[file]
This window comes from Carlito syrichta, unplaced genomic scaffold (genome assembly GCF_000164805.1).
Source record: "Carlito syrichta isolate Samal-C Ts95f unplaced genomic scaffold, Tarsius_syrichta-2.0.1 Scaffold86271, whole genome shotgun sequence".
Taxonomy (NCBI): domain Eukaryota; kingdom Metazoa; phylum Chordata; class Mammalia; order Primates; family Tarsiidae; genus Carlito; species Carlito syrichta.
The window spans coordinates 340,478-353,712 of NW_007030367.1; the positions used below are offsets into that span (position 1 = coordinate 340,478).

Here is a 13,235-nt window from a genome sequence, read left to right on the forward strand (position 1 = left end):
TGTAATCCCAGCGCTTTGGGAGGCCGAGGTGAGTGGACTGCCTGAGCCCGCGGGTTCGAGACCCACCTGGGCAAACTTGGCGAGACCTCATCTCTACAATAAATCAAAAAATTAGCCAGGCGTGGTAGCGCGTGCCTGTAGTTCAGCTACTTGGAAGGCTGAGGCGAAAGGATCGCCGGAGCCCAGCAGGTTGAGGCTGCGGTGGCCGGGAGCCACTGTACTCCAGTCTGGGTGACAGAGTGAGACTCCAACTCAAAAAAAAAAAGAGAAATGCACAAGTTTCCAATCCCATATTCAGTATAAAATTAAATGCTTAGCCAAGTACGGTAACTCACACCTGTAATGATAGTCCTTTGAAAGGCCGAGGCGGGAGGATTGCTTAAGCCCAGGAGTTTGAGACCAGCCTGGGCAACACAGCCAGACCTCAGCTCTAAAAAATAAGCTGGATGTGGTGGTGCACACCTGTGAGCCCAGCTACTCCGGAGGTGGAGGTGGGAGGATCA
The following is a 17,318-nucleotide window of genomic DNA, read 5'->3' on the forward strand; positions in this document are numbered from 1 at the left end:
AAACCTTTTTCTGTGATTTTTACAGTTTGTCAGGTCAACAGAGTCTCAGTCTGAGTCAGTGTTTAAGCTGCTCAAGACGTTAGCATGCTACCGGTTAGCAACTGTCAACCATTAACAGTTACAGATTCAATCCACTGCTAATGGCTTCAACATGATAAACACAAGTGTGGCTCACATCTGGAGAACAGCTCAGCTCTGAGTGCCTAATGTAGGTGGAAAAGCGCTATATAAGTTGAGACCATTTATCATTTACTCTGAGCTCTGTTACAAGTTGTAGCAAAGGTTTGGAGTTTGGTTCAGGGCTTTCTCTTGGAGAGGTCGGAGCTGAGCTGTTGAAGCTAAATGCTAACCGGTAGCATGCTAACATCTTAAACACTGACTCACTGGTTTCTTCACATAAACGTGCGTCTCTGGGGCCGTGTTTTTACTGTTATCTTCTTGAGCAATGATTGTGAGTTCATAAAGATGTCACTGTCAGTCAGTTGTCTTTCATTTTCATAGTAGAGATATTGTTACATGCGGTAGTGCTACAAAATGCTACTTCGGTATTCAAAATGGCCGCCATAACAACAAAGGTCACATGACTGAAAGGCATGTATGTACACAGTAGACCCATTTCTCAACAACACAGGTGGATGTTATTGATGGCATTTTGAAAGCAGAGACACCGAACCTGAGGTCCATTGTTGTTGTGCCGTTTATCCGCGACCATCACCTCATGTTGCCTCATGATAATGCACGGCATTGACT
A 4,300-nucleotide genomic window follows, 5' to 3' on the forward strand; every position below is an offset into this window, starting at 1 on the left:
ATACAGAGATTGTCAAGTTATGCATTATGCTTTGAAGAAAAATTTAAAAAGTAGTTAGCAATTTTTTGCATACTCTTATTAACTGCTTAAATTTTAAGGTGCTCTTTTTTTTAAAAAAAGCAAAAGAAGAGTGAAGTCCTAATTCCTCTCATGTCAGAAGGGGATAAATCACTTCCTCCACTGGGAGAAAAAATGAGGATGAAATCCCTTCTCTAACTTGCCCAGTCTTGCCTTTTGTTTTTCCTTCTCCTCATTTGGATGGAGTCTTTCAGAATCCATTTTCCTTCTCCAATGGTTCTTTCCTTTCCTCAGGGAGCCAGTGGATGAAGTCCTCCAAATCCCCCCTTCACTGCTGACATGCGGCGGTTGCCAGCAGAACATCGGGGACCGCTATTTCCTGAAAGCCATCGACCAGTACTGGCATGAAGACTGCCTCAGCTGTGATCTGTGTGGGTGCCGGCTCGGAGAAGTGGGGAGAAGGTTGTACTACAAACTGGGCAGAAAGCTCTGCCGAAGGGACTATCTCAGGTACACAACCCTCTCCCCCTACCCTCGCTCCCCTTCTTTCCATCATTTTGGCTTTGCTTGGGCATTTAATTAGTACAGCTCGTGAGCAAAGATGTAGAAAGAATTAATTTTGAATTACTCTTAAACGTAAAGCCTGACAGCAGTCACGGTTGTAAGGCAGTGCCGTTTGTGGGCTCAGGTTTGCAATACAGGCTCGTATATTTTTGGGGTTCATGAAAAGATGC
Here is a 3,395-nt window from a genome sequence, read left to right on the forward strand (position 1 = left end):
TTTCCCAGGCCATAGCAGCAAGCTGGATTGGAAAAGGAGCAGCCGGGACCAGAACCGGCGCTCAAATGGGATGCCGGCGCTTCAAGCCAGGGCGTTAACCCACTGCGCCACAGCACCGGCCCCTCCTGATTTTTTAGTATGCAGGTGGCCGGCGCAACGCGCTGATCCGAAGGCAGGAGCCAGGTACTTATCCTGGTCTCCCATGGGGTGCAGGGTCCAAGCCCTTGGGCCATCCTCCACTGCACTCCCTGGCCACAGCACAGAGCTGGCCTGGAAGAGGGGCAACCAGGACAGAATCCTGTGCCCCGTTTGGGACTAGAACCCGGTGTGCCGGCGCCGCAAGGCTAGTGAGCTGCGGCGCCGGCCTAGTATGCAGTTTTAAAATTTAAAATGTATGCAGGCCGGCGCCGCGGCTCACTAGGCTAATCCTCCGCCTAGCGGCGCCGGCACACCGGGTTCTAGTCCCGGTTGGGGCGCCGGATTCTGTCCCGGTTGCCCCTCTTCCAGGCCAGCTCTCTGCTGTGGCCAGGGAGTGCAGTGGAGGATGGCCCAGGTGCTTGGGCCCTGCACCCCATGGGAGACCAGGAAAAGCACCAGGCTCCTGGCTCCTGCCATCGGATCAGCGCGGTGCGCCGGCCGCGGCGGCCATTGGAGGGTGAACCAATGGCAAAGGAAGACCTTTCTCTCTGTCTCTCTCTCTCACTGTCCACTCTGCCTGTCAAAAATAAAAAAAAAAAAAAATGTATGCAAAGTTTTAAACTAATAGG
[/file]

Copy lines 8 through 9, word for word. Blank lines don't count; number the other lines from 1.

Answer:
AAACCTTTTTCTGTGATTTTTACAGTTTGTCAGGTCAACAGAGTCTCAGTCTGAGTCAGTGTTTAAGCTGCTCAAGACGTTAGCATGCTACCGGTTAGCAACTGTCAACCATTAACAGTTACAGATTCAATCCACTGCTAATGGCTTCAACATGATAAACACAAGTGTGGCTCACATCTGGAGAACAGCTCAGCTCTGAGTGCCTAATGTAGGTGGAAAAGCGCTATATAAGTTGAGACCATTTATCATTTACTCTGAGCTCTGTTACAAGTTGTAGCAAAGGTTTGGAGTTTGGTTCAGGGCTTTCTCTTGGAGAGGTCGGAGCTGAGCTGTTGAAGCTAAATGCTAACCGGTAGCATGCTAACATCTTAAACACTGACTCACTGGTTTCTTCACATAAACGTGCGTCTCTGGGGCCGTGTTTTTACTGTTATCTTCTTGAGCAATGATTGTGAGTTCATAAAGATGTCACTGTCAGTCAGTTGTCTTTCATTTTCATAGTAGAGATATTGTTACATGCGGTAGTGCTACAAAATGCTACTTCGGTATTCAAAATGGCCGCCATAACAACAAAGGTCACATGACTGAAAGGCATGTATGTACACAGTAGACCCATTTCTCAACAACACAGGTGGATGTTATTGATGGCATTTTGAAAGCAGAGACACCGAACCTGAGGTCCATTGTTGTTGTGCCGTTTATCCGCGACCATCACCTCATGTTGCCTCATGATAATGCACGGCATTGACT
A 4,300-nucleotide genomic window follows, 5' to 3' on the forward strand; every position below is an offset into this window, starting at 1 on the left: